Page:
transmitted two messages in each direction simultaneously, for a total of four messages transiting the same wire at the same time. Several researchers were investigating acoustic telegraphy
, a frequency-division multiplexing
technique, which led to the invention of the telephone
, a customer
's telephone line
now typically ends at the remote concentrator
box, where it is multiplexed along with other telephone line
s for that neighborhood
or other similar area. The multiplexed signal is then carried to the central switching office
on significantly fewer wires and for much further distances than a customer's line can practically go. This is likewise also true for digital subscriber line
Fiber in the loop
(FITL) is a common method of multiplexing, which uses optical fiber
as the backbone
. It not only connects POTS
phone lines with the rest of the PSTN
, but also replaces DSL by connecting directly to Ethernet
wired into the home
. Asynchronous Transfer Mode
is often the communications protocol
has long carried multiplexed television channel
s, and late in the 20th century began offering the same services as telephone companies
also depends on multiplexing.
editing and processing systems, multiplexing refers to the process of interleaving audio and video into one coherent data stream.
In digital video
, such a transport stream is normally a feature of a container format
which may include metadata
and other information, such as subtitles
. The audio and video streams may have variable bit rate. Software that produces such a transport stream and/or container is commonly called a statistical multiplexer
or muxer. A demuxer is software that extracts or otherwise makes available for separate processing the components of such a stream or container.
In digital television
systems, several variable bit-rate data streams are multiplexed together to a fixed bitrate transport stream by means of statistical multiplexing
. This makes it possible to transfer several video and audio channels simultaneously over the same frequency channel, together with various services. This may involve several standard definition television
(SDTV) programmes (particularly on DVB-T
and ATSC-C), or one HDTV
, possibly with a single SDTV companion channel over one 6 to 8 MHz-wide TV channel. The device that accomplishes this is called a statistical multiplexer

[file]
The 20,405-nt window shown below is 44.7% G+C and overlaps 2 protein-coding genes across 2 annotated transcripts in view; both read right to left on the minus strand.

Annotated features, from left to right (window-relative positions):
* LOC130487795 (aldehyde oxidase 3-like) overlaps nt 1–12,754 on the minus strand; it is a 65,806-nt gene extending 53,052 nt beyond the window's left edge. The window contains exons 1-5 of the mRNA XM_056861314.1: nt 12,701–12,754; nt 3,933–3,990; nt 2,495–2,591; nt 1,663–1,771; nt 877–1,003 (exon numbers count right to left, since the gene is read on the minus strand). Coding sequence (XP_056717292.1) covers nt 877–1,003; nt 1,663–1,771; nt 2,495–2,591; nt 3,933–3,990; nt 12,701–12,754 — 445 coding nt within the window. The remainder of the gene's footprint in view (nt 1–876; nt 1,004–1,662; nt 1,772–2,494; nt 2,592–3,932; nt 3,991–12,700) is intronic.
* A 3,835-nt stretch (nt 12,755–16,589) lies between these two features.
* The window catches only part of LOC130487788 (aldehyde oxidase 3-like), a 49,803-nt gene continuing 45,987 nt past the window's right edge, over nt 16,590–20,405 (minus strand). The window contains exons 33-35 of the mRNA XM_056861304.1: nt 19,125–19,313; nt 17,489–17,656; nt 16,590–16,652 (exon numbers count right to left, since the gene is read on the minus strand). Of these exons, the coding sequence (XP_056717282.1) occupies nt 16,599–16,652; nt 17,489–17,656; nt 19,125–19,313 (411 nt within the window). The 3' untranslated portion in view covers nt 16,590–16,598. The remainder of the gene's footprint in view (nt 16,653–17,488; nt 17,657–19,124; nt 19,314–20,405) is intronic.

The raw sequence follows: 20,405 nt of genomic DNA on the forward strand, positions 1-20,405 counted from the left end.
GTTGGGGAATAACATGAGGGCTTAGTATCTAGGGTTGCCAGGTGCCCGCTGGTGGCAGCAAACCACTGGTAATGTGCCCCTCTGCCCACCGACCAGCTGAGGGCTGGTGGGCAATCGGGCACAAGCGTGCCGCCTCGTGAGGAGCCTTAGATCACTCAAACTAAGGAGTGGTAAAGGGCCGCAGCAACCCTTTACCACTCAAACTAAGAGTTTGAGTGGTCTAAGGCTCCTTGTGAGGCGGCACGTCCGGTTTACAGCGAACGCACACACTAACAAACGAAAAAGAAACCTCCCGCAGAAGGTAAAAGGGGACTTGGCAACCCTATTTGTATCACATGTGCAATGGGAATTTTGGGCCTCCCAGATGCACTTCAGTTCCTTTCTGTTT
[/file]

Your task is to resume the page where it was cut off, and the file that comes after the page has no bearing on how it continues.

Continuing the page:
. In several of these systems, the multiplexing results in an MPEG transport stream
. The newer DVB standards DVB-S2 and DVB-T2
has the capacity to carry several HDTV
channels in one multiplex.
In digital radio
, a multiplex (also known as an ensemble) is a number of radio stations that are grouped together. A multiplex is a stream of digital information that includes audio and other data.
On communications satellite
s which carry broadcast television network
s and radio network
s, this is known as multiple channel per carrier or MCPC. Where multiplexing is not practical (such as where there are different sources using a single transponder
), single channel per carrier
mode is used.
In FM broadcasting
and other analog radio
media, multiplexing is a term commonly given to the process of adding subcarrier
s to the audio signal before it enters the transmitter
, where modulation
occurs. (In fact, the stereo multiplex signal can be generated using time-division multiplexing, by switching between the two (left channel and right channel) input signals at an ultrasonic rate (the subcarrier), and then filtering out the higher harmonics.) Multiplexing in this sense is sometimes known as MPX, which in turn is also an old term for stereophonic
FM, seen on stereo system
s since the 1960s.
the term is used to indicate that the experiment is performed with a mixture of frequencies at once and their respective response unravelled afterwards using the Fourier transform
In computer programming
, it may refer to using a single in-memory resource (such as a file handle) to handle multiple external resources (such as on-disk files).
Some electrical multiplexing techniques do not require a physical "multiplexer
" device, they refer to a "keyboard matrix
" or "Charlieplexing
" design style:
* Multiplexing may refer to the design of a multiplexed display
(non-multiplexed displays are immune to break up
* Multiplexing may refer to the design of a "switch matrix" (non-multiplexed buttons are immune to "phantom keys" and also immune to "phantom key blocking"
In high-throughput DNA sequencing
, the term is used to indicate that some artificial sequences (often called ''barcodes'' or ''indexes'') have been added to link given sequence reads to a given sample, and thus allow for the sequencing of multiple samples in the same reaction.
*Central office multiplexing
*Optical add-drop multiplexer
*Orthogonal frequency-division multiplexing
(OFDM) (which is a modulation method)
Efficient beam multiplexing using a spatial light modulator
Category:Physical layer protocols